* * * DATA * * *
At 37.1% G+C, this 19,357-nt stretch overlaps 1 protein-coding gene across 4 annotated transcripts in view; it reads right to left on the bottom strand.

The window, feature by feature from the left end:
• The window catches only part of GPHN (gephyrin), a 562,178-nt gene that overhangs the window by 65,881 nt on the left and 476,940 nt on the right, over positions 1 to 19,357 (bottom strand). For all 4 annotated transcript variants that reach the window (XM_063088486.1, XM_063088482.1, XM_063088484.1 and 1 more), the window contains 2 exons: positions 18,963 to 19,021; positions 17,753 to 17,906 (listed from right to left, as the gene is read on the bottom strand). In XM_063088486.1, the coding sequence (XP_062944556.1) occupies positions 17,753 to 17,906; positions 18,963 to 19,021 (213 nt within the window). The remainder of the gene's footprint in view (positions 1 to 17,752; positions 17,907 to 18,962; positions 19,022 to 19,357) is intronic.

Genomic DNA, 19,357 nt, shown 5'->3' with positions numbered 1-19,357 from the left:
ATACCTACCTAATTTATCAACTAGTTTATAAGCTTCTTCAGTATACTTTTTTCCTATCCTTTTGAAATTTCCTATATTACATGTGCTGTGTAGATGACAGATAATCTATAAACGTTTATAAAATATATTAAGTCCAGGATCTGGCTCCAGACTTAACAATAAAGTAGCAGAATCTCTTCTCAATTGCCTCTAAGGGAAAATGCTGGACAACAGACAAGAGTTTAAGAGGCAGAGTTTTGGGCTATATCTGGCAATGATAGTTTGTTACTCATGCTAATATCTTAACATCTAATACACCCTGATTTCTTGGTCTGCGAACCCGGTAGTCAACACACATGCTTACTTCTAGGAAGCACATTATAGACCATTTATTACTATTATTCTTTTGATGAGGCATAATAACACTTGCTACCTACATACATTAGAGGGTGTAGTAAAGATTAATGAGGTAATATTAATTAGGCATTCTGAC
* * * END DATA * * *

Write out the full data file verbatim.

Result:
At 37.1% G+C, this 19,357-nt stretch overlaps 1 protein-coding gene across 4 annotated transcripts in view; it reads right to left on the bottom strand.

The window, feature by feature from the left end:
• The window catches only part of GPHN (gephyrin), a 562,178-nt gene that overhangs the window by 65,881 nt on the left and 476,940 nt on the right, over positions 1 to 19,357 (bottom strand). For all 4 annotated transcript variants that reach the window (XM_063088486.1, XM_063088482.1, XM_063088484.1 and 1 more), the window contains 2 exons: positions 18,963 to 19,021; positions 17,753 to 17,906 (listed from right to left, as the gene is read on the bottom strand). In XM_063088486.1, the coding sequence (XP_062944556.1) occupies positions 17,753 to 17,906; positions 18,963 to 19,021 (213 nt within the window). The remainder of the gene's footprint in view (positions 1 to 17,752; positions 17,907 to 18,962; positions 19,022 to 19,357) is intronic.

Genomic DNA, 19,357 nt, shown 5'->3' with positions numbered 1-19,357 from the left:
ATACCTACCTAATTTATCAACTAGTTTATAAGCTTCTTCAGTATACTTTTTTCCTATCCTTTTGAAATTTCCTATATTACATGTGCTGTGTAGATGACAGATAATCTATAAACGTTTATAAAATATATTAAGTCCAGGATCTGGCTCCAGACTTAACAATAAAGTAGCAGAATCTCTTCTCAATTGCCTCTAAGGGAAAATGCTGGACAACAGACAAGAGTTTAAGAGGCAGAGTTTTGGGCTATATCTGGCAATGATAGTTTGTTACTCATGCTAATATCTTAACATCTAATACACCCTGATTTCTTGGTCTGCGAACCCGGTAGTCAACACACATGCTTACTTCTAGGAAGCACATTATAGACCATTTATTACTATTATTCTTTTGATGAGGCATAATAACACTTGCTACCTACATACATTAGAGGGTGTAGTAAAGATTAATGAGGTAATATTAATTAGGCATTCTGAC